I can’t claim to be much of a sports guy. Yes, I enjoy running, and I joined a makeshift ultimate frisbee team at my highschool for a couple of months (we were doomed from the get go- when it came to frisbee, the Modern-Orthodox kids were nothing compared to those from the Conservative day schools; why, I do not know), but that is pretty much the extent of my athletic career. I also cannot say that I follow sports all that much, and perhaps the two are tied together. But still, when it comes to the Olympics, I always end up watching my fair share, more out of awe for the amazing feats of athleticism than out of allegiance for the teams of my two home countries. Most amazing to me is seeing how athletes have progressed over the years, setting new records in almost every sport. While I try and shy away from claims of historical progress, these concrete numbers show that humans really are getting better at performing very specific actions, like “snatching” 188kg weights.
In the realm of academic Talmud, the bar is also constantly being raised. If only a few decades ago it was completely legitimate to cite in an academic article the Munich manuscript of the Bavli by quoting from Rabinowitz‘s Dikdukei Sofrim, nowadays that would never fly. Rabinowitz’s Dikdukei Sofrim was one of the most influential projects on Talmud study ever (its ambition, however, cost Rabinowitz his life, as he passed away while travelling in Russia to find more Talmudic manuscripts). The situation today is decidely different. From the comfort of an iPad, one can access many more manuscripts than Rabinowitz could ever have dreamed of seeing, and the Dikdukei Sofrim is now mainly used to see what girsa was before each rishon. One who wishes to employ philological methods in studying a sugya now how has a couple of tools for consultation:
- The Dikdukei Sofrim Hashalem, which covers most of Seder Nashim.
- The Israel National Library’s website of Talmudic Manuscripts, which contains some of the Bavli’s main “complete” manuscripts.
- The Friedberg Genizah Project, for material from the Cairo Genizah.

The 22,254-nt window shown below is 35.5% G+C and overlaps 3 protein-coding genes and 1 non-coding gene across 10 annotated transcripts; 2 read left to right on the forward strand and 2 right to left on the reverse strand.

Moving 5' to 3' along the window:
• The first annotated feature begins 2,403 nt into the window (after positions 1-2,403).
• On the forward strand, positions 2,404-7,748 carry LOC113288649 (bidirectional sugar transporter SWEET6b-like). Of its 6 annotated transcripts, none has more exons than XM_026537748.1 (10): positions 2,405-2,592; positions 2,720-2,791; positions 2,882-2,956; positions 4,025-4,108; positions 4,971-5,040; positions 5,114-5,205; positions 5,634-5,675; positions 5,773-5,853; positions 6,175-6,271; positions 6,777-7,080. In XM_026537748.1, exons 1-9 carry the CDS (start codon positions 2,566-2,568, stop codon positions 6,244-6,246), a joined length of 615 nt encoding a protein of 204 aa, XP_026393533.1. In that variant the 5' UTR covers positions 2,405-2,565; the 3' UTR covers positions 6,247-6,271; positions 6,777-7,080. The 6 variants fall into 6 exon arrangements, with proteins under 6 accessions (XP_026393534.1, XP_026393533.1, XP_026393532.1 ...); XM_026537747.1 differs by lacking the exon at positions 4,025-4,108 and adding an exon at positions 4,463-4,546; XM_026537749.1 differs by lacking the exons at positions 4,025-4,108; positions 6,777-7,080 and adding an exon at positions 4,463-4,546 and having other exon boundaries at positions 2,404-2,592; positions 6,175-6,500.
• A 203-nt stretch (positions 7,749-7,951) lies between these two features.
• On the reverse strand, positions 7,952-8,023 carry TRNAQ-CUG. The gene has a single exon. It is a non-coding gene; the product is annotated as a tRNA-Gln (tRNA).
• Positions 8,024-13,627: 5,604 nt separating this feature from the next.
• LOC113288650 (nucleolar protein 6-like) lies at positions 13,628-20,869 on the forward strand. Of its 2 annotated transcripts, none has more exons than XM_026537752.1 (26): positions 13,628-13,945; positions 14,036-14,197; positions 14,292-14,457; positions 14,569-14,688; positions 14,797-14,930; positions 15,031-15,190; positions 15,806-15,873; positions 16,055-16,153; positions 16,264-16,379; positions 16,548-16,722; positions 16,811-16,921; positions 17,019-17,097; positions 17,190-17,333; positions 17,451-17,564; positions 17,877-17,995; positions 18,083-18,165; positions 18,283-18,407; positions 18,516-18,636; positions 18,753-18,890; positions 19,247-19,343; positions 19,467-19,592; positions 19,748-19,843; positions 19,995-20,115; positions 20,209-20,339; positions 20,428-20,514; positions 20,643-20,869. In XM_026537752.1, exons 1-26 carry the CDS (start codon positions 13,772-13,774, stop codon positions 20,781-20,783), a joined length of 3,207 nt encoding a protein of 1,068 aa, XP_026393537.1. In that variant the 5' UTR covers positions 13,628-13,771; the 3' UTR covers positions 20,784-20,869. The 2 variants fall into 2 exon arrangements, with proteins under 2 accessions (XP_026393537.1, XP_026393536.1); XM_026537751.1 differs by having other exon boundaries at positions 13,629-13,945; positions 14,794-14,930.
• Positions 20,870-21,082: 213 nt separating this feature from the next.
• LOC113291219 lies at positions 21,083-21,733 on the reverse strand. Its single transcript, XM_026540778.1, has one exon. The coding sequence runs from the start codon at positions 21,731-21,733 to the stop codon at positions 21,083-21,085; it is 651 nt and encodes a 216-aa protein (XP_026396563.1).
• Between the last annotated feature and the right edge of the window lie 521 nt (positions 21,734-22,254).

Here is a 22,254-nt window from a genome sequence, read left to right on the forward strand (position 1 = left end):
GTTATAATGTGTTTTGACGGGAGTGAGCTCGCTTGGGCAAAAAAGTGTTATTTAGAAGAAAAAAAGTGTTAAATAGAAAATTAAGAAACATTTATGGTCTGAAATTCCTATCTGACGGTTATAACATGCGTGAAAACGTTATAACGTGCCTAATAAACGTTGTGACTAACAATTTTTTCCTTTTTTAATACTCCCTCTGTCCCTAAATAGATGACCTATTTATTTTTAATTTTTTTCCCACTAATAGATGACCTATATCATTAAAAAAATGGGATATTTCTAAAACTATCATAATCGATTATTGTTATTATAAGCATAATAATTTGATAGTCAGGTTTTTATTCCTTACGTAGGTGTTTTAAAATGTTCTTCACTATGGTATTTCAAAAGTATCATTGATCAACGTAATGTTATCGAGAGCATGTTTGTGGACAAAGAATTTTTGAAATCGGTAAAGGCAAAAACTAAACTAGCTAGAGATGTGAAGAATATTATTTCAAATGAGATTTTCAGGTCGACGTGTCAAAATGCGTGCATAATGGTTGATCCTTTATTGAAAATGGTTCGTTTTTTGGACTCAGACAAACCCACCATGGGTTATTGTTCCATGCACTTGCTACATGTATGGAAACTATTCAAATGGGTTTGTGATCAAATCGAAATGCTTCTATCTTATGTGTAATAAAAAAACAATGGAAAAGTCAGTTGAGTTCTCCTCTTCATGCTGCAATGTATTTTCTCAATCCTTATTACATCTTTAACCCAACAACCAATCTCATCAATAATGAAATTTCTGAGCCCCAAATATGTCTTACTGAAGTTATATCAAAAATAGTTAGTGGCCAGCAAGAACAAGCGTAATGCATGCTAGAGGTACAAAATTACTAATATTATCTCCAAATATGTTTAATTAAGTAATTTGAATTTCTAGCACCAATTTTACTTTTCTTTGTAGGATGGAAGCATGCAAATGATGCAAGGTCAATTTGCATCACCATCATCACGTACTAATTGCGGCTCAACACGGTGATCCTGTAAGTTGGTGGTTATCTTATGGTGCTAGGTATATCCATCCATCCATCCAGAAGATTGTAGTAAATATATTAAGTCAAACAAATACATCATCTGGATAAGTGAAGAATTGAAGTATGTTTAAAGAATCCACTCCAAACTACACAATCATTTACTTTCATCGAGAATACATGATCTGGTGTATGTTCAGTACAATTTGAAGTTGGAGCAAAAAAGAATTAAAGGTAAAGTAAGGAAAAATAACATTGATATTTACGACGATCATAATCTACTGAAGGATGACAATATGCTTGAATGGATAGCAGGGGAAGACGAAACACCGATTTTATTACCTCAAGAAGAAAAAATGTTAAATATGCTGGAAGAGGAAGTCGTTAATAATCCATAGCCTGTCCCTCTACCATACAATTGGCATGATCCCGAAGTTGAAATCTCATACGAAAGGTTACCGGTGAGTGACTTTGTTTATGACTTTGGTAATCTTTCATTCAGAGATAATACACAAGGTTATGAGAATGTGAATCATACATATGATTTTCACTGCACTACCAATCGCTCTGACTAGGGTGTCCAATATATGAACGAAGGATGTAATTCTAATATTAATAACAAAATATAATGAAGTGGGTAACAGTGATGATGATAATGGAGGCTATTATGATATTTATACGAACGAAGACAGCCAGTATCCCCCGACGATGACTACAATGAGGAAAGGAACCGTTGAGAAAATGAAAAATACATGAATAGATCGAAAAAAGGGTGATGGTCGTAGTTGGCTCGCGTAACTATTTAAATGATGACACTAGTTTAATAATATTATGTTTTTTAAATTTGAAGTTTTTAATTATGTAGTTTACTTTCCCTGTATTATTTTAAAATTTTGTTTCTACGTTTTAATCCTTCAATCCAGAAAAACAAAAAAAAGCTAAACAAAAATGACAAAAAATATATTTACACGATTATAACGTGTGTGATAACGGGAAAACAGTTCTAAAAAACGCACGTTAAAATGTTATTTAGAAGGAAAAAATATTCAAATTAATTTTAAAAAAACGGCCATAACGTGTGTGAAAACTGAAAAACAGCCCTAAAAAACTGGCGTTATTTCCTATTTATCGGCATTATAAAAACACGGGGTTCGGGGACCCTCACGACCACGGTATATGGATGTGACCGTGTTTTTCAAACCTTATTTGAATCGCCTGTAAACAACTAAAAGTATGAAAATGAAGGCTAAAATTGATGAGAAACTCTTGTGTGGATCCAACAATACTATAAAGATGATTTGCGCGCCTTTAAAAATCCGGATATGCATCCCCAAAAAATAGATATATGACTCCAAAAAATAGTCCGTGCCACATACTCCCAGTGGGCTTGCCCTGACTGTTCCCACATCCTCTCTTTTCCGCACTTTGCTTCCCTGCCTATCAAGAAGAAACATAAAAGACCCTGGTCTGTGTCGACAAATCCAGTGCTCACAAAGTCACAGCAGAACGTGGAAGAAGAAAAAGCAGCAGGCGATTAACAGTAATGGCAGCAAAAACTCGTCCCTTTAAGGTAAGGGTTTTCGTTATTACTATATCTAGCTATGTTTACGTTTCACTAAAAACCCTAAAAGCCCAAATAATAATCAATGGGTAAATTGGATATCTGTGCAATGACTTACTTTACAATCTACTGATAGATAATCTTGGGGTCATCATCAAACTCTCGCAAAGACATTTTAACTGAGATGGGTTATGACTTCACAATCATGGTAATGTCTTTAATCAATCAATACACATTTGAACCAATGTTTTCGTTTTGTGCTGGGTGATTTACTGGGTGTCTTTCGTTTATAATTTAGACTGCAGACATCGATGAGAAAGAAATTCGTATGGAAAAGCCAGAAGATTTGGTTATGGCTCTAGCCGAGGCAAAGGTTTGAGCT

- Yaakov Sussman’s catalogue (or, “Thesaurus”) of Talmudic Manuscripts, which lists all of the witnesses available on a particular passage.
Perhaps the most heavily relied on tool of all, which may deserve more credit, is the Lieberman Institute’s Sol and Evelyn Henkind Talmud Text Database. Named for Prof. Saul Lieberman, the institute has been serving the world of academic Talmud for almost a generation. The Institute’s head, Prof. Shamma Friedman, has informed us that since the database went online last year, replacing the 5th CD-ROM version, it has gone through numerous enhancements in terms of how much material it contains. The website now has almost 1,330 transcriptions of genizah fragments and 300 transcriptions of complete manuscripts, transcribed by a team of dozens of scholars over the past few decades. Another addition are the almost 3,000 high-resolution images of the Mishnah and Talmud. About thirty institutions of higher learning are already subscribed. Along with the website of the Academy for the Hebrew Language and Bar-Ilan’s free Tannaim website, the database ensures that almost all of Rabbinic Literature has been transcribed according to the best manuscripts and is readily available online. Many scholars choose to copy from these databases and then check the transcriptions against photographs of the actual manuscripts, while some still insist on transcribing the manuscript evidence all on their own.
Another, and perhaps even more significant, feature of the Lieberman database is its sophisticated search engine. The possibility of using the Lieberman website to perform searches greatly enhances one’s ability to clarify many issues and phenomena across almost every manuscript and genizah fragment of the Bavli.
For years, alongside the CD-ROM version of the text database, the Lieberman Institute produced a CD-ROM of a “Bibliographical Index”. Similar to Moshe Pinchuk’s site on the Yerushalmi, the index lists secondary literature that relates to specific passages of rabbinic literature. For example- someone looking to find secondary literature on a sugya that they are working on can simply punch in the daf number and immediatley receive references to academic works that deal with it. This database is also set to launch as a website, which will allow for constant upgrading by users and will link to the secondary material that is available online. The index includes the Mishnah, Tosefta, Bavli, and Yerushalmi. A preliminary list of the material included is available here.
These databases, which will continue to grow with the help of user input and future technological advancements, will further serve scholars for years to come, ensuring the continued rise of the academic standard to new records. Come 2016, who knows what we will be able to do.